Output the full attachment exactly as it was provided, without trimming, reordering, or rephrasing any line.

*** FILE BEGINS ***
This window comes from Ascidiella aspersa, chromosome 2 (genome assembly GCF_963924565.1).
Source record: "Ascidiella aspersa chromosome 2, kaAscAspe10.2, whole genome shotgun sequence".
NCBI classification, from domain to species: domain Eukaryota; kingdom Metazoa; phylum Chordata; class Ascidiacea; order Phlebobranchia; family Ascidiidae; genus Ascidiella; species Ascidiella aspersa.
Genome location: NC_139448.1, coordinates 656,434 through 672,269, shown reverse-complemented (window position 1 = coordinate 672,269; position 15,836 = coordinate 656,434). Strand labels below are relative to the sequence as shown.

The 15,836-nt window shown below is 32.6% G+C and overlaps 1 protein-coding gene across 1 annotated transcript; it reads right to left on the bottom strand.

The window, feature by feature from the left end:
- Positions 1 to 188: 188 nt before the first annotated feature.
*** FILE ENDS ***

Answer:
This window comes from Ascidiella aspersa, chromosome 2 (genome assembly GCF_963924565.1).
Source record: "Ascidiella aspersa chromosome 2, kaAscAspe10.2, whole genome shotgun sequence".
NCBI classification, from domain to species: domain Eukaryota; kingdom Metazoa; phylum Chordata; class Ascidiacea; order Phlebobranchia; family Ascidiidae; genus Ascidiella; species Ascidiella aspersa.
Genome location: NC_139448.1, coordinates 656,434 through 672,269, shown reverse-complemented (window position 1 = coordinate 672,269; position 15,836 = coordinate 656,434). Strand labels below are relative to the sequence as shown.

The 15,836-nt window shown below is 32.6% G+C and overlaps 1 protein-coding gene across 1 annotated transcript; it reads right to left on the bottom strand.

The window, feature by feature from the left end:
- Positions 1 to 188: 188 nt before the first annotated feature.